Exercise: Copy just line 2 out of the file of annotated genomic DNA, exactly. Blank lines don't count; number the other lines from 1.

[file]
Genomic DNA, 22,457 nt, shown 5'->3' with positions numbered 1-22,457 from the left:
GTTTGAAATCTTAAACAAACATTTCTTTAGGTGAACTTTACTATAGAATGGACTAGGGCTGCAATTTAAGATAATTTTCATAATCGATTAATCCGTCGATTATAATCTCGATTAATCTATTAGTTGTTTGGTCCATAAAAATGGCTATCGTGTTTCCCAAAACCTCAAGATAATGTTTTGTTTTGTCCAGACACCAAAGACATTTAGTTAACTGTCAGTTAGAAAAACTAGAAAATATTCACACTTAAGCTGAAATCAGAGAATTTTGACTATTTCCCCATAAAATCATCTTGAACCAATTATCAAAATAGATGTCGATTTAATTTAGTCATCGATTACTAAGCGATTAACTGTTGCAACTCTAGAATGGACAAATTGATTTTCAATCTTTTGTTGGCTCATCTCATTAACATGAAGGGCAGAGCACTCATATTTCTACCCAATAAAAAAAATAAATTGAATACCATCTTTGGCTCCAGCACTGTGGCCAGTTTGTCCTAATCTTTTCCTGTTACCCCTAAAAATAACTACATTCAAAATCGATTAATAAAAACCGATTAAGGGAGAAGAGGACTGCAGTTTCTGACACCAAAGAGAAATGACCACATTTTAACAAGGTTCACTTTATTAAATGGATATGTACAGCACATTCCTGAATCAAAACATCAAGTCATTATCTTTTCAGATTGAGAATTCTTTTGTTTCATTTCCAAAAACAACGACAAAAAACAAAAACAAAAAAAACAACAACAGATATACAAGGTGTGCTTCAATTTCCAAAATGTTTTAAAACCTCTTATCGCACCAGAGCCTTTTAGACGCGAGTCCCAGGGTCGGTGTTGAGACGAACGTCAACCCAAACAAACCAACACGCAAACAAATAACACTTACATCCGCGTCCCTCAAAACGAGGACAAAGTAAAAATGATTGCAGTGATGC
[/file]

GTTTGAAATCTTAAACAAACATTTCTTTAGGTGAACTTTACTATAGAATGGACTAGGGCTGCAATTTAAGATAATTTTCATAATCGATTAATCCGTCGATTATAATCTCGATTAATCTATTAGTTGTTTGGTCCATAAAAATGGCTATCGTGTTTCCCAAAACCTCAAGATAATGTTTTGTTTTGTCCAGACACCAAAGACATTTAGTTAACTGTCAGTTAGAAAAACTAGAAAATATTCACACTTAAGCTGAAATCAGAGAATTTTGACTATTTCCCCATAAAATCATCTTGAACCAATTATCAAAATAGATGTCGATTTAATTTAGTCATCGATTACTAAGCGATTAACTGTTGCAACTCTAGAATGGACAAATTGATTTTCAATCTTTTGTTGGCTCATCTCATTAACATGAAGGGCAGAGCACTCATATTTCTACCCAATAAAAAAAATAAATTGAATACCATCTTTGGCTCCAGCACTGTGGCCAGTTTGTCCTAATCTTTTCCTGTTACCCCTAAAAATAACTACATTCAAAATCGATTAATAAAAACCGATTAAGGGAGAAGAGGACTGCAGTTTCTGACACCAAAGAGAAATGACCACATTTTAACAAGGTTCACTTTATTAAATGGATATGTACAGCACATTCCTGAATCAAAACATCAAGTCATTATCTTTTCAGATTGAGAATTCTTTTGTTTCATTTCCAAAAACAACGACAAAAAACAAAAACAAAAAAAACAACAACAGATATACAAGGTGTGCTTCAATTTCCAAAATGTTTTAAAACCTCTTATCGCACCAGAGCCTTTTAGACGCGAGTCCCAGGGTCGGTGTTGAGACGAACGTCAACCCAAACAAACCAACACGCAAACAAATAACACTTACATCCGCGTCCCTCAAAACGAGGACAAAGTAAAAATGATTGCAGTGATGC